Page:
Ultimately, the math culture in your family will be different from mine, but At GEAR, math is a multi-thread subject. Requiring my kids to work multiple strands of mathematics at a time has allowed us to be flexible and peruse lots of what they find interesting, while I ensure my kids are genuinely mastering the concepts, have a rock-solid foundation and developed full control of and fluency in the skills that I want them to have and we've been building their problem solving muscles gradually since they were 5.

 

We're about 6 years into this approach and while it was a bit of work for me in the earlier years to coordinate everything, it gets easier and easier as they go up in levels and we feel it has paid off in spades in that we are tremendously pleased with the results: both my kids still love math, and I've been able to accelerate them the way that I'd wanted to.

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We find an asynchronous approach works best for my youngest, a few different things to do every day.  Like, he'll spend time calculating slope and running through prime numbers with Life of Fred, but then turn his brain to a more relaxing Right Start lesson on beginning division.  Or he'll play some RS card games and pull out the MUS pre-algebra book to work a few problems.

 

Whatever is too taxing he'll put away for another day, but having a balance of 'this is just challenging enough" and "this is easy" helps a ton in keeping his math love alive. 

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We took the path Calbear listed.

How do you tell...let the dc lead. Mine just picked problems that weren't obvious from the SM IP and other resources. We moved along till done with all the threads, and then started programming with GameMaker. There are other options now. Enjoy.

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Generally speaking, I know it's time to move forward when he can do the problems mentally. I'm really looking for him to find "tricks" to solve a problem and to be really adept at manipulating numbers with whatever operation he's practicing. But I also introduce and have activities for new concepts about a year or more ahead of where he's comfortably computing.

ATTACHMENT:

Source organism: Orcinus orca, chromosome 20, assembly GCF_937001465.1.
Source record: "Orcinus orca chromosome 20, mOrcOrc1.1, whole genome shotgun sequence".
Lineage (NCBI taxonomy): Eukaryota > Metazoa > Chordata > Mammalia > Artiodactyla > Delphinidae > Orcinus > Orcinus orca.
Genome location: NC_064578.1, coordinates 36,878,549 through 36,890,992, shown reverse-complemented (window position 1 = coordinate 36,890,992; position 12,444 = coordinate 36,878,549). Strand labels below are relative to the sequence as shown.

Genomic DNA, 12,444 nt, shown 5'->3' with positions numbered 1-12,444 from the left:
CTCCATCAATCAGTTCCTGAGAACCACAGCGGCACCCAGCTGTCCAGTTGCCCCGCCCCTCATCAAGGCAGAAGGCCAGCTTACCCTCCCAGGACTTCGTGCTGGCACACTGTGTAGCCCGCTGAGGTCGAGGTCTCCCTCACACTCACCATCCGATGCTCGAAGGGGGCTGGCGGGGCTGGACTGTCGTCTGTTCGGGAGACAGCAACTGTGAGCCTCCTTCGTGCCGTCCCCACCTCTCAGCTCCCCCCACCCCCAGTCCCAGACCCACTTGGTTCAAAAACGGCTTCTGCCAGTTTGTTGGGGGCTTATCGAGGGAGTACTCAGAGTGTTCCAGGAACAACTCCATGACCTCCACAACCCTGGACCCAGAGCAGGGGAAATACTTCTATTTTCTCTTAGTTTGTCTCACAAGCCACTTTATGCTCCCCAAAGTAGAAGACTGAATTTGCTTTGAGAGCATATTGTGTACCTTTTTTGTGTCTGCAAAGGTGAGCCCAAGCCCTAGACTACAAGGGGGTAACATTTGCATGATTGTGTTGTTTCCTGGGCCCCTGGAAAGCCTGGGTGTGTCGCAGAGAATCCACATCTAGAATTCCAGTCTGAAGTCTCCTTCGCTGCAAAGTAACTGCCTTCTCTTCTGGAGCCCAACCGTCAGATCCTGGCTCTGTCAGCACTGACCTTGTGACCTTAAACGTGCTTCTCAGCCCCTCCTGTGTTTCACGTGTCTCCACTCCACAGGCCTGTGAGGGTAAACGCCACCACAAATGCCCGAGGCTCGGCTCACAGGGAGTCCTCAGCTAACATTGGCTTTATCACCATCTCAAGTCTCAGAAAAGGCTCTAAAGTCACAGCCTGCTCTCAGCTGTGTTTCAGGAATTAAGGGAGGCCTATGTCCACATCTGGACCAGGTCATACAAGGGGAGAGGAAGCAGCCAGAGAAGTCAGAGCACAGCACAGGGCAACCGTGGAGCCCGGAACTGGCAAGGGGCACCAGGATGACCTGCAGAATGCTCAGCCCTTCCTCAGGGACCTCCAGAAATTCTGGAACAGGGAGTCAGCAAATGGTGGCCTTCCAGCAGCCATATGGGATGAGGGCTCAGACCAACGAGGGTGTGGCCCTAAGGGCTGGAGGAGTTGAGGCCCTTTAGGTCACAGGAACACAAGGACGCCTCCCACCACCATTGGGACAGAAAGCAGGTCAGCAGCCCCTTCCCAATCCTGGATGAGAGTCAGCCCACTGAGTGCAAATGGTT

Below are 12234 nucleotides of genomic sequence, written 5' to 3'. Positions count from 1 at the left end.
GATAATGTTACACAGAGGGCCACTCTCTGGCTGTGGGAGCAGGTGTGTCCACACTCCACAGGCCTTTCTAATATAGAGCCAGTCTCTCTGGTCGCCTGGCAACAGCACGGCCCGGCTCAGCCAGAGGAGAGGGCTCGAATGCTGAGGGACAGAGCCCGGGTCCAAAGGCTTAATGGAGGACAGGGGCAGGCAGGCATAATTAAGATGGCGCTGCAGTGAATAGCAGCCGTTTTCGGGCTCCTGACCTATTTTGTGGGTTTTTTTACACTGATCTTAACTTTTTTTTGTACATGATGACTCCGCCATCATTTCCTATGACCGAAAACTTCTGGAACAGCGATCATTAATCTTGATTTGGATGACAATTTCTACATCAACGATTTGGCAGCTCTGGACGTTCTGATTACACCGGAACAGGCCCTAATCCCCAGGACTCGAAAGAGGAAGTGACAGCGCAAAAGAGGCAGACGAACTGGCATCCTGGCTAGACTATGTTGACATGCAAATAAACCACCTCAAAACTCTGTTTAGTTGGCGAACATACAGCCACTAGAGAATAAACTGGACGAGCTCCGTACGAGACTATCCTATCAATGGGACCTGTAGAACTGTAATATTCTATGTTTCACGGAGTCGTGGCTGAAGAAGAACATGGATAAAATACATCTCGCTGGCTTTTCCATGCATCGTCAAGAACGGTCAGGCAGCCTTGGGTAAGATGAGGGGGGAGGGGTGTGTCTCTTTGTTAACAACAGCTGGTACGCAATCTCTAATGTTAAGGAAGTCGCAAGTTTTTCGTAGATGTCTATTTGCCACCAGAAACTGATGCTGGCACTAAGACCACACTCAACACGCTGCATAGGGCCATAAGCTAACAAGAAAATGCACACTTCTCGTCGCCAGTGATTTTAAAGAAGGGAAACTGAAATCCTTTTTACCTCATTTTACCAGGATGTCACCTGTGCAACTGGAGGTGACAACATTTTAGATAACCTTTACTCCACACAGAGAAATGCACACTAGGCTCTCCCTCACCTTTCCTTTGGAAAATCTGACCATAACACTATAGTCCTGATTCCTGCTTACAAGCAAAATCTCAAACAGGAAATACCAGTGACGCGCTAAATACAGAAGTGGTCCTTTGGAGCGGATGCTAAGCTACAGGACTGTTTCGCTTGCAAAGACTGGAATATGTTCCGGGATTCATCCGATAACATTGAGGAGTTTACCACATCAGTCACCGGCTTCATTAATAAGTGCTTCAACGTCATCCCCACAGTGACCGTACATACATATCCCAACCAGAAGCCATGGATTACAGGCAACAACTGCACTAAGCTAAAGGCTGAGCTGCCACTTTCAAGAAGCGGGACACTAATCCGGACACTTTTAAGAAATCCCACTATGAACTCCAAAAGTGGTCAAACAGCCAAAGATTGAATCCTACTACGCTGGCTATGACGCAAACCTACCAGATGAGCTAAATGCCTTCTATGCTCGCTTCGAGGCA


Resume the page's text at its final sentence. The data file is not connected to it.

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To stave off the boredom I would add in problems from the MOEMS book.  We did SM 4 days a week, and broke it up with MOEMS on Wednesdays (fun math day).  That was way before BA was published, and I would have used AoPS if it had been available.  

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Singapore teaches different approaches to the same problem, and their exercises are pretty short, so they are a good choice for staying interested and moving quickly. 

 

Lots of good suggestions here. Math games and math books for sure. 

 

When I tutored, I did run into quite a few kids who never developed fact mastery or fluency from solving problems, so I would keep the short and sweet drills. More advanced math can be a misery if every problem takes forever because you don't know your facts. 

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My favorite for math is Singapore with Beast Academy. I think grade 2 Beast Academy is coming out soon? Do Singapore first and follow with BA. Math I think is one of the easier subjects to accelerate. Just complete one level after the next, as the child is motivated to do. You may come to a topic or section that need more time, that’s fine. Let them go through it at their pace. There is always more math. This flexibility is a big, huge pro of homeschooling.

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A story to alleviate your concerns about “holes†or filling gaps. DD went through Beast 3-5. By the time she did 5 she was self teaching. She’s now doing AOPS, self teaching, and last week I realized she was having trouble because she never really learned to do long division. So we went back and I showed her the algorithm. She did a few practice problems, it clicked, and we moved on. Had it not clicked, we would have paused AOPS for a few days (or however long) to practice Long division, then picked up where she left off. Or, we would have run it in parallel - me giving her 1-2 Long division practice problems per day while she continued AOPS. I think math oriented minds get bored with drill and rote concepts, so running the drill / rote in parallel with the conceptually challenging stuff (as you suggested) sounds great!

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When my math-loving child was that age, we used Life of Fred on an accelerated pace (more than one chapter per day). That gave me assurance that he had at least been introduced to concepts, and we were able to move through elementary topics quickly. Eventually we added Beast Academy, then switched to AOPS.